Tag Archives: Icelandic

Review: Daybreak by Viktor Arnar Ingolfsson

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DaybreakDaybreak by Viktor Arnar Ingolfsson (Amazon Crossing, 2013)

Blurb: When the shotgun-blasted body of a goose hunter is discovered, the police believe they have a list of suspects who may have wanted the victim dead, from his young wife to the caretaker of his property. But then a second body, another hunter, is found with a similar fatal wound. And then a third. As the pattern emerges—all goose hunters, all shot at the break of dawn—Reykjavik policemen Gunnar and Birkir face the terrifying possibility that a serial killer is stalking the idyllic Icelandic countryside.

Gunnar and Birkir set a trap for the one they call “the Gander,” but it quickly becomes a wild goose chase as the murderer plays some tricks of his own. With the clock running out and the discovery of another body all but guaranteed, the cops must determine if there is a thread connecting the victims or if the killings are all part of a twisted game.

 

Daybreak is a competently written, plot-driven crime novel that has been well translated from the Icelandic. While I enjoyed reading it, I can’t say it will stay with me or that I would read additional books if it were to become a series. There was a generic feel to the novel, as though it could have been set almost anywhere—it didn’t have a strong sense of place or character.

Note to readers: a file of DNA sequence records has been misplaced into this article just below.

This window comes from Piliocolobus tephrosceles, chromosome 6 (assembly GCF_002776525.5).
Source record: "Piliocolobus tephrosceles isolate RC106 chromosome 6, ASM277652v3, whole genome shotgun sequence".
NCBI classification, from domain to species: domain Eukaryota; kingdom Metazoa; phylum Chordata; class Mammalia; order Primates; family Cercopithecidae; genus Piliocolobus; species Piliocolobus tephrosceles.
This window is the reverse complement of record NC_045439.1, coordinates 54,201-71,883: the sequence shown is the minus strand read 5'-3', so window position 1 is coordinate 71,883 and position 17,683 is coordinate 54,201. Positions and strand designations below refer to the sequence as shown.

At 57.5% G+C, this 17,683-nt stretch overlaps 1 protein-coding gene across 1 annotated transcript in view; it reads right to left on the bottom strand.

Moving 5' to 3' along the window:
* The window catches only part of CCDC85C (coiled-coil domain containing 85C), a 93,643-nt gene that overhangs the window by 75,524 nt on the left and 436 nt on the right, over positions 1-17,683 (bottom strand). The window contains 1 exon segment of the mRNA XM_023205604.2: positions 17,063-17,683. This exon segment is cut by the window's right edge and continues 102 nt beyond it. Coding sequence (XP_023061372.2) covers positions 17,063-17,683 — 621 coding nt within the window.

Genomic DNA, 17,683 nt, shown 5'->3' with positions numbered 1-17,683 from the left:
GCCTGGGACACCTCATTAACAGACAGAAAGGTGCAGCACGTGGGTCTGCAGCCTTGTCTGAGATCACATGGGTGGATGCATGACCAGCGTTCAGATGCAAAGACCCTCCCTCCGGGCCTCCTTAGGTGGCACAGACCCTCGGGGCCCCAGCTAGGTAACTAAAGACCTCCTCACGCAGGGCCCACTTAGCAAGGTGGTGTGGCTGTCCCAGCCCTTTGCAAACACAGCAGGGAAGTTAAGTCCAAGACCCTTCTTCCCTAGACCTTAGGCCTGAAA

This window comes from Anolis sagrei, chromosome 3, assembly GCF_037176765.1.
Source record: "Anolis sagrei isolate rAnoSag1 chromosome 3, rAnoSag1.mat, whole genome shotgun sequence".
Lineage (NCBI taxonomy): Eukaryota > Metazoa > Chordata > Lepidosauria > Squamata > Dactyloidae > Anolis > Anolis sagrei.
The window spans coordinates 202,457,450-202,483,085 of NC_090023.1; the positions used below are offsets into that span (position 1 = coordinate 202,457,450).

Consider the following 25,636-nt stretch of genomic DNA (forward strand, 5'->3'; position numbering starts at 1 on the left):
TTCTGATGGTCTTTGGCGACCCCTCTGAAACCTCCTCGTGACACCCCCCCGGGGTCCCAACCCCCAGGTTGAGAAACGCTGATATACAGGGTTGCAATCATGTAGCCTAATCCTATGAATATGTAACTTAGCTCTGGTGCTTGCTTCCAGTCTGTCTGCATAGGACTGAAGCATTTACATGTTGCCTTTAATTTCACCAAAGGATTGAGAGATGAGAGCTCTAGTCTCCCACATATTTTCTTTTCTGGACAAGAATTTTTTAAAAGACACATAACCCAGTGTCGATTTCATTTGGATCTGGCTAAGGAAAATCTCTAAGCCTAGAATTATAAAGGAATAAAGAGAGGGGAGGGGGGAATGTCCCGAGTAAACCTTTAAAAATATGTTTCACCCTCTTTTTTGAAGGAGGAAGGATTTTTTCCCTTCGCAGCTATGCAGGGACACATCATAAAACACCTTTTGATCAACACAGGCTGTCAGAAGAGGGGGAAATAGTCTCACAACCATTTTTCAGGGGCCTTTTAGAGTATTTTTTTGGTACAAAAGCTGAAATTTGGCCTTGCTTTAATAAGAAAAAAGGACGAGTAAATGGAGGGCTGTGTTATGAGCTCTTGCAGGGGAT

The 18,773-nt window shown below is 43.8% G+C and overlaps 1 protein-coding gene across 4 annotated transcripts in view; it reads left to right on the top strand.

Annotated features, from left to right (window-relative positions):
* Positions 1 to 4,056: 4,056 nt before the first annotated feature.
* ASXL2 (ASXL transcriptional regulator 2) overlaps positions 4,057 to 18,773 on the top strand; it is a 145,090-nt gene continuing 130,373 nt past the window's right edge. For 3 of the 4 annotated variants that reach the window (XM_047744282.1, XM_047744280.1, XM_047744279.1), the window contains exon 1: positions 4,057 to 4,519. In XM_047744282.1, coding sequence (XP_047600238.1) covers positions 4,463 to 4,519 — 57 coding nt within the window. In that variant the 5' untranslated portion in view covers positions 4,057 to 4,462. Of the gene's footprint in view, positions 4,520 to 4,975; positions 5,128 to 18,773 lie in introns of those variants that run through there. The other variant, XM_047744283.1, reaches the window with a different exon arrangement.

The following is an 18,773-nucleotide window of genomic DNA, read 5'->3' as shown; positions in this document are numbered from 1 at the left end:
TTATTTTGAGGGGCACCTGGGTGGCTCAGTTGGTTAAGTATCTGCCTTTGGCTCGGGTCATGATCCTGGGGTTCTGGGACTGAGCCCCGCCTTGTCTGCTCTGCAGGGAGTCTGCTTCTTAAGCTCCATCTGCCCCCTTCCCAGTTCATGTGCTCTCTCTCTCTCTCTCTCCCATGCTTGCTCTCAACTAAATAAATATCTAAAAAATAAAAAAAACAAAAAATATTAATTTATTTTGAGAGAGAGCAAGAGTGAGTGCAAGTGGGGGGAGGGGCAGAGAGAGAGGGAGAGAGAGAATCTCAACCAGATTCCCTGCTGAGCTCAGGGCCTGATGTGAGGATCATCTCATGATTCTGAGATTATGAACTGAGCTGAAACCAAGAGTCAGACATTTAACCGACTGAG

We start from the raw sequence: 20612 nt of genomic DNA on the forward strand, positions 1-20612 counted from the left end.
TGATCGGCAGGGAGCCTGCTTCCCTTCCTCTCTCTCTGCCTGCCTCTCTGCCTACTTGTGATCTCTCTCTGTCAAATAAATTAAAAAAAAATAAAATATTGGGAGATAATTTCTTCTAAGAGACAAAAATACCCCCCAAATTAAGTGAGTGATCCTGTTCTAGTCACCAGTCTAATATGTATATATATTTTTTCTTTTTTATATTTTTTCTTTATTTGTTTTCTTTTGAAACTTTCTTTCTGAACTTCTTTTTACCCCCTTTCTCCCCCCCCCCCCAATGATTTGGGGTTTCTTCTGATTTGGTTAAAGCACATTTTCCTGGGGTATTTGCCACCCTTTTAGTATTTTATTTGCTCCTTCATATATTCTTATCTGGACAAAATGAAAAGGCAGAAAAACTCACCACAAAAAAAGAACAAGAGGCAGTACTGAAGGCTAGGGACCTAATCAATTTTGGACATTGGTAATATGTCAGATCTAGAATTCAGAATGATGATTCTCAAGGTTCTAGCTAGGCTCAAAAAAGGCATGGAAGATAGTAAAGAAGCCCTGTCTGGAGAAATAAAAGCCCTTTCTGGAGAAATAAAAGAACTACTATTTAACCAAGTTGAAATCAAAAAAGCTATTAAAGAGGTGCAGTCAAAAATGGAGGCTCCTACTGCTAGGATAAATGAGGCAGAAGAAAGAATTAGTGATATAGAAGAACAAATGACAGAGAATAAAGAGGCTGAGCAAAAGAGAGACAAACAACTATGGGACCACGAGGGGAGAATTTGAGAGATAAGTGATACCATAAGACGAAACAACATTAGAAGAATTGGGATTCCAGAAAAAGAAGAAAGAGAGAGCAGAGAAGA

The detectives assigned to the case, Gunnar and Birkir, are both outsiders themselves; Gunnar is of German heritage, Birkir Vietnamese. The author did a good job of conveying the distance they felt from Icelandic society, but unfortunately in doing so he also created too much distance between the reader and the characters. They both had the potential to be interesting, yet because of the lack of development, both struck me as stereotypes: the overweight, sloppy detective and the silent, inscrutable one. I had hoped the author would use the setting to greater advantage, since Iceland is such a remote, bleak landscape, but with its focus on plot, there’s not a lot of description.

Some of the elements that I most enjoy about Nordic crime fiction were missing from this book—strong sense of setting, a greater social awareness—but that’s not necessarily a criticism. This was a solid, compelling mystery novel, perfect for a beach read or on the airplane, when you want a fast-paced, quick read.

 

This ARC was furnished by the publisher via Netgalley in exchange for an honest review.

My rating: 3 stars

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